Species Profiles. Life Histories and Environmental Requirements of Coastal Fishes and Invertebrates (Gulf of Mexico). COMMON RANGIA.
MISSISSIPPI STATE UNIV MISSISSIPPI STATE DEPT OF BIOLOGICAL SCIENCES
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Species profiles are literature summaries of taxonomy, morphology, range, life history, and environmental requirements of coastal aquatic species. These are designed to assist in environmental impact assessment. The common rangia is a common inhabitant of shallow, low salinity zero to 18 ppt estuaries along the northern Gulf of Mexico. The population density of rangia may exceed 1000 clamssq m. Rangia spawn between March and November, following a sudden rise or fall of salinity of 5 to 10 ppt. Juvenile clams develop rapidly, settling after about 7 days. Juveniles tolerate salinity and temperature extremes of 2 to 20 ppt and 8 to 32 C. The growth rate of clams ranges from zero to 20 mm per year depending on conditions. Clams may live 15 years or more, attaining a maximum length of about 94 mm. Rangia are found in a wide range of substrate from sand to soft mud. Rangia are filter feeders, ingesting large amounts of detritus and phytoplankton, and are the prey of a large number of fish, crustaceans, mollusks, and ducks. Deposits of fossil shell material are dredged for a number of industrial purposes. Keywords Tropic ecology. Author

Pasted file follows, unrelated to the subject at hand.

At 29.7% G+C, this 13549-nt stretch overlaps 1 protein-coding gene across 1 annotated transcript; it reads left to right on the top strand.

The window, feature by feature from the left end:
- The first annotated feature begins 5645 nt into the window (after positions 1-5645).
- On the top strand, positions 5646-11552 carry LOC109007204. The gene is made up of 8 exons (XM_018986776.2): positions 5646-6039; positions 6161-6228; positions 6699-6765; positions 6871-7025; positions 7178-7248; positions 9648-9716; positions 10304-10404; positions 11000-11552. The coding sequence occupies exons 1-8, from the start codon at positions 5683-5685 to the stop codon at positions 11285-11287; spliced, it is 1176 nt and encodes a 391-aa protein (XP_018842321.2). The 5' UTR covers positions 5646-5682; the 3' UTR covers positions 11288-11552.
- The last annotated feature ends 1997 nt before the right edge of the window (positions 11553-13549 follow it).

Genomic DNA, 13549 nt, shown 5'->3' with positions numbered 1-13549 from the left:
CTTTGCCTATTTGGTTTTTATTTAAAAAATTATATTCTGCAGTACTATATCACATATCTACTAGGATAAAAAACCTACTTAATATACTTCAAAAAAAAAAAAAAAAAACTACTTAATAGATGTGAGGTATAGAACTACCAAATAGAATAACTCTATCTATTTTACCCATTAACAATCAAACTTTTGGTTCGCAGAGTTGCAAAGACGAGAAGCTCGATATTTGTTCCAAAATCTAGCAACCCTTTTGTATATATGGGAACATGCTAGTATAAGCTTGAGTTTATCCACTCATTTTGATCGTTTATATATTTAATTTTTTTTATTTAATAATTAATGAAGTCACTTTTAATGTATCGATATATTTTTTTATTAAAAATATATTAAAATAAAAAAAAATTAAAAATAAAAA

- Biological Oceanography